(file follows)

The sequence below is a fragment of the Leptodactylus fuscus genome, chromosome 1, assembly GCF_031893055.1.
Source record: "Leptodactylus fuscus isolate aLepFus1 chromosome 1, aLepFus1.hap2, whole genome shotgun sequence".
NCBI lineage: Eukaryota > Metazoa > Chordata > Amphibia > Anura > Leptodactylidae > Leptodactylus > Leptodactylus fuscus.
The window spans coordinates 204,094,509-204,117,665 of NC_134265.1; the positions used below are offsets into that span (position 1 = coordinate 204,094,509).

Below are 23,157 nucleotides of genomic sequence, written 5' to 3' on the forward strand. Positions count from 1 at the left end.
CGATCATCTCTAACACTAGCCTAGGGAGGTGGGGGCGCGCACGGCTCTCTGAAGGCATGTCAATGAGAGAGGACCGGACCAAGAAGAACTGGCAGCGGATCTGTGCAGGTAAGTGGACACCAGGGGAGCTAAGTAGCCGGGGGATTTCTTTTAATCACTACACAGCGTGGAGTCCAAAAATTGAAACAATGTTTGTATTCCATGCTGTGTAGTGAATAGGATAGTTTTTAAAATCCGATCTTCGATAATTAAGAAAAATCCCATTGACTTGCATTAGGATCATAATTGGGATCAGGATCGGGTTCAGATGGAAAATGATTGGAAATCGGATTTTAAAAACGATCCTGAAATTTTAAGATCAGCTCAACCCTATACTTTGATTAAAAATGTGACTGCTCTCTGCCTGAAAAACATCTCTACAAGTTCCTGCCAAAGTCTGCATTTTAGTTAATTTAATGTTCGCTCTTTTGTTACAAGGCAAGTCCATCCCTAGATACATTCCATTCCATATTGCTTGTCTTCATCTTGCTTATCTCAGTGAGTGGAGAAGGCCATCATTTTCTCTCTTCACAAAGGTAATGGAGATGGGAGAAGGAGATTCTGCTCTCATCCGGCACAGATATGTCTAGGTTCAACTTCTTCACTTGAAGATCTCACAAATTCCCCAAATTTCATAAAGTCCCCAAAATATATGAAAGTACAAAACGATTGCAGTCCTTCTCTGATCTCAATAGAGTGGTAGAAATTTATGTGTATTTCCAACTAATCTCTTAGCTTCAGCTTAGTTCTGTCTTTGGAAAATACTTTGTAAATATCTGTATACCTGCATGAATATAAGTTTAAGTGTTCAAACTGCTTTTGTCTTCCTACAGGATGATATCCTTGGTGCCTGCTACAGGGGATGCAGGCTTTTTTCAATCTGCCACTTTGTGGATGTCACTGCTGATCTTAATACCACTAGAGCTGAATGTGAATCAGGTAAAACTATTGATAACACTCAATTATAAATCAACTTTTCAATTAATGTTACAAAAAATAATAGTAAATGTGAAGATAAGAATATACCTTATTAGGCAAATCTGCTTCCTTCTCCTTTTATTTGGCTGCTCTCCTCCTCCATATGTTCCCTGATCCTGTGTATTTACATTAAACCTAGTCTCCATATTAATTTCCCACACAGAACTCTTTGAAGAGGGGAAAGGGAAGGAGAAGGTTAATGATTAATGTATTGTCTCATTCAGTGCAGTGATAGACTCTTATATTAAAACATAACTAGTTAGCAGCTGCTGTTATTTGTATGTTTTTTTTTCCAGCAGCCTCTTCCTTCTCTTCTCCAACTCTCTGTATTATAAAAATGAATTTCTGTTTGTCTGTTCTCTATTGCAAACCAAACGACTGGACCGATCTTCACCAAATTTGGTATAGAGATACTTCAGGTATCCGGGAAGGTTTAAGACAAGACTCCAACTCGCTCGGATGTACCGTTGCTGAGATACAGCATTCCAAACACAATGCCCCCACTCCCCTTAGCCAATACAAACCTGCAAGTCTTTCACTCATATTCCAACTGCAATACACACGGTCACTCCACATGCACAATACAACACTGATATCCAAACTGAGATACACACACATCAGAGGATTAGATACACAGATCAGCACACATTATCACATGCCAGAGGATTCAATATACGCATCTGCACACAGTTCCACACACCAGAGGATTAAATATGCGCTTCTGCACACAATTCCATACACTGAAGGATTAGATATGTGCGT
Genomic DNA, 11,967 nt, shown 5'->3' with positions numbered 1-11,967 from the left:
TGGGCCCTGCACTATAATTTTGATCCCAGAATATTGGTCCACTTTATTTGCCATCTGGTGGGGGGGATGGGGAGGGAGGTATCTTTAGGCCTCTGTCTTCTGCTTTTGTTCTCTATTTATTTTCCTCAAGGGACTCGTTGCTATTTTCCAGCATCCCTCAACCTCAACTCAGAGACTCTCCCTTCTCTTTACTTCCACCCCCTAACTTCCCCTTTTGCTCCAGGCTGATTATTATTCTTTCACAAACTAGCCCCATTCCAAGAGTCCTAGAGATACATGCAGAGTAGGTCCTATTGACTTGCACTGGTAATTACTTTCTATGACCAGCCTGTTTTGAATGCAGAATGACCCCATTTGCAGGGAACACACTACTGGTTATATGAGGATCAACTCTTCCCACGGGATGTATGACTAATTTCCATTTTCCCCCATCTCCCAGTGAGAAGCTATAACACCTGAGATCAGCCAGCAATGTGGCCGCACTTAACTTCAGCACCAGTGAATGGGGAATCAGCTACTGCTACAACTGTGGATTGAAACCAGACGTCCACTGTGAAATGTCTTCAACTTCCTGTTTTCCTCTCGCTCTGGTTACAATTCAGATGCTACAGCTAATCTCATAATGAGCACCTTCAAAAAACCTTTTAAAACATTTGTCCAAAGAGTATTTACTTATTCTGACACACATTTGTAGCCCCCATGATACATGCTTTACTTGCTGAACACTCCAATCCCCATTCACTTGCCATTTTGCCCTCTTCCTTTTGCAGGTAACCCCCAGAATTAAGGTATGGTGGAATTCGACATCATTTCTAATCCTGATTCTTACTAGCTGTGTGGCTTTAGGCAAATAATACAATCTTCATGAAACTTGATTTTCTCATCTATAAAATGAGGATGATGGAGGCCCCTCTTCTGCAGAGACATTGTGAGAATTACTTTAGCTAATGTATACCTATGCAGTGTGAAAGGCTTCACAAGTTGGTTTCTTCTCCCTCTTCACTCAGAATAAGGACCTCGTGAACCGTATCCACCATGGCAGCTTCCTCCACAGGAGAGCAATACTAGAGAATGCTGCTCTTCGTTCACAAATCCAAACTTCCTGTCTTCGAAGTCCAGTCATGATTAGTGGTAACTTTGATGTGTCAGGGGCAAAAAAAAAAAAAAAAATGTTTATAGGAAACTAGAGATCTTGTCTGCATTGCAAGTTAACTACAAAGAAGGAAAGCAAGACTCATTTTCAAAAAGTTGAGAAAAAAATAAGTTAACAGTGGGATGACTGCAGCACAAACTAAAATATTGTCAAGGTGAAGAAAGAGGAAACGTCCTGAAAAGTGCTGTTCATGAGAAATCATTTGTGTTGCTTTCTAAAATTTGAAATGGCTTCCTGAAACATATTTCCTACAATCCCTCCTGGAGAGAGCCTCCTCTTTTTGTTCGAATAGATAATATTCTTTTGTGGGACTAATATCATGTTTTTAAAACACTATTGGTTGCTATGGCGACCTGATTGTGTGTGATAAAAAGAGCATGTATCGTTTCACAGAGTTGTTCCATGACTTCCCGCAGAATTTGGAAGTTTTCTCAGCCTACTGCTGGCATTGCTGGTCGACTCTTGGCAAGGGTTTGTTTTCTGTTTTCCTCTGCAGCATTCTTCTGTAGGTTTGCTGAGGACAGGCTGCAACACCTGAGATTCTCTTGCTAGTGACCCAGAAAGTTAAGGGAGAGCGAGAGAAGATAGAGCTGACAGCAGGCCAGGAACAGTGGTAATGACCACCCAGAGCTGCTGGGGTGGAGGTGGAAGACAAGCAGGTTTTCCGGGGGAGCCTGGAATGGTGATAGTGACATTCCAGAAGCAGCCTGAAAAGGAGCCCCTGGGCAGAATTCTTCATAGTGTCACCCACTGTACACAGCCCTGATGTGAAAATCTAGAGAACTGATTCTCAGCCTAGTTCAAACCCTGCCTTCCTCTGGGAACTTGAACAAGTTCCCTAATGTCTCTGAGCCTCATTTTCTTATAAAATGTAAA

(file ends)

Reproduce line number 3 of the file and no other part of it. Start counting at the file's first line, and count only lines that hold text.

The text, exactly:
NCBI lineage: Eukaryota > Metazoa > Chordata > Amphibia > Anura > Leptodactylidae > Leptodactylus > Leptodactylus fuscus.